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Old 01-05-2013, 05:37 PM   #11
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I have not watched it but mum has..all 3 seasons and the Christmas specials from both last year and this year....she loves them!

She also likes the new Upstairs Downstairs too
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Old 01-07-2013, 05:55 AM   #12
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Well, I've got season 1 under my belt. Netflix does not have the other seasons available for streaming, but Amazon does. Unfortunately, Amazon does not have the closed captioning available for those either... I tried to watch an episode, but was missing too much of what was being said, especially with the war going on. Fortunately Netflix does have season 2 and 3 available in DVD form. It will just take me longer to catch up, as a season is spread over two or three discs. Plus I will need to watch on the TV rather than on a computer, where I can stream anywhere.
Yep, I'm hooked. It's getting rather predictable though.
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Old 01-07-2013, 08:27 AM   #13
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Wow! A two-hour opener, chock full of events. My goodness - there was a special on PBS just before the 9 PM show featuring the castle and its real owners. Unfortunately I only found it about 10 minutes before it was over.

Weren't the settings grand? And the ladies looked lovely. Besides the plot goodies, which ranneth over, everything about those two hours was really fine. Worth waiting for.

I appreciate and admire your don't tell policy, Gravy Queen.

It's hard to pick a favorite, but Daisy for one seems so utterly believable.
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Old 01-07-2013, 02:08 PM   #14
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I'm curious, indulge me please , are some people really finding the accents hard to understand ? I can understand dialects being difficult , but most of the Downton accents are what we would call quite posh , errr apart from the servants that is but still no real strong dialects in there .
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Old 01-07-2013, 03:00 PM   #15
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Originally Posted by Gravy Queen View Post
I'm curious, indulge me please , are some people really finding the accents hard to understand ? I can understand dialects being difficult , but most of the Downton accents are what we would call quite posh , errr apart from the servants that is but still no real strong dialects in there .
I have a problem with women's and children's voices. The accent compounds the problem. Although the first few minutes of season 2 episode 1, where there was a lot of background noise from WWI and Matthew and Mosley were talking back and forth, were just as bad. It's my hearing more than it is their accent.
A couple days ago I had no problem watching Beatles documentaries and understanding them. Thicker accent, but little background noise and men's voices
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Old 01-07-2013, 03:14 PM   #16
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Ah I see Pac, seriously my husband has a similar hearing problem , it's the frequency of female voices that he struggles with . Ooh I mean frequency as in higher pitched, not how much I talk ...........I think .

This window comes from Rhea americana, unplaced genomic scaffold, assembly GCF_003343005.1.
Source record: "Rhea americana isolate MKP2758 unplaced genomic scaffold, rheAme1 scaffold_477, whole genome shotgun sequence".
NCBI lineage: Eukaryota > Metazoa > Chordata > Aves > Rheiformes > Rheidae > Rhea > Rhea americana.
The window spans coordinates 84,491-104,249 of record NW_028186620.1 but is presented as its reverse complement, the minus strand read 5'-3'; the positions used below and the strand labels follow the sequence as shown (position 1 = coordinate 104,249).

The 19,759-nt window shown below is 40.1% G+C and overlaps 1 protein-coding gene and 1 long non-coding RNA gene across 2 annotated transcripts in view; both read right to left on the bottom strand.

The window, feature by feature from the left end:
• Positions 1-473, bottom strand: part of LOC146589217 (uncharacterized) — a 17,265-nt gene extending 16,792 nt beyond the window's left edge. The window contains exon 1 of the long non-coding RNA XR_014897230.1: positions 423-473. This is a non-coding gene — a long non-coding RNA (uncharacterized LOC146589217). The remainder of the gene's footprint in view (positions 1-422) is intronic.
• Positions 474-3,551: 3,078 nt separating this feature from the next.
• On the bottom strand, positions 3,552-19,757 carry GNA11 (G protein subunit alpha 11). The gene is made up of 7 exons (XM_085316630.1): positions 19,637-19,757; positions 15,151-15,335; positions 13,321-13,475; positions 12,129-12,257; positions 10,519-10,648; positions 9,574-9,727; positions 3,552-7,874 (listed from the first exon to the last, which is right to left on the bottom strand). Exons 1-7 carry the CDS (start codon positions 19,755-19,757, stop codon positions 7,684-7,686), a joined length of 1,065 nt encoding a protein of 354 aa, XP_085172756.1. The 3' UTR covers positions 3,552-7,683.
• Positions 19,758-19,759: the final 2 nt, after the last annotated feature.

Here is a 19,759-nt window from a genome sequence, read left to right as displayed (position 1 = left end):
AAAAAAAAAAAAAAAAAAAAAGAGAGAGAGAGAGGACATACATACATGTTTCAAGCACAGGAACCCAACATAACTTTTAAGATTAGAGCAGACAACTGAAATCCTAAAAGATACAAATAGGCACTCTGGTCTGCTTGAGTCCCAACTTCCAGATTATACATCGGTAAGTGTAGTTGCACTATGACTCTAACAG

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Old 01-07-2013, 03:23 PM   #17
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Downton Abbey is the only CC program I've watched where I literally could not stop reading and look away for one scene. So so surfing during DA, lol.
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Old 01-07-2013, 03:36 PM   #18
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I was so excited with the grand opener last night, that I recorded it and watched it again this morning! I'm glad I did, as I missed some lines due to laughing in the grandmother scenes. As I expected, Shirley MacLaine nearly stole the show for me with her wit and interaction with the always entertaining Maggie Smith. What a dynamic duo they are!
The wedding was a feast for the eyes! My favorite scene though was between Robert and Cora when he told her the shocking news. The enduring true love they have for each other brought me to tears, and I was so proud of her loving reaction.

Gravy Queen, I think the problem of understanding is that most Americans aren't familiar with British TV and are not used to hearing a total dialog in British English. We are kind of trying to translate it in our American minds, if that makes sense. After the first season I got used to it.

Woo Hooo......I can't wait for next week!
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Old 01-07-2013, 03:38 PM   #19
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oops, I better stay away from this thread.
I saw the word wedding and am tempted to see if any names were mentioned, but better not...
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Old 01-07-2013, 04:02 PM   #20
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Originally Posted by buckytom View Post
that will be quite enough. good day, sir.

i said GOOD DAY!
That would be "I say Good Day Sir." And I have always trilled my R's. Having been married to an Englishman, I understand the Queen's English quite clearly. Actually he had more of a Scottish brogue growing up in the Lakes District. He told my kids a lot of stories of his childhood living on Lord Cumberland's estate. His father was choir master.
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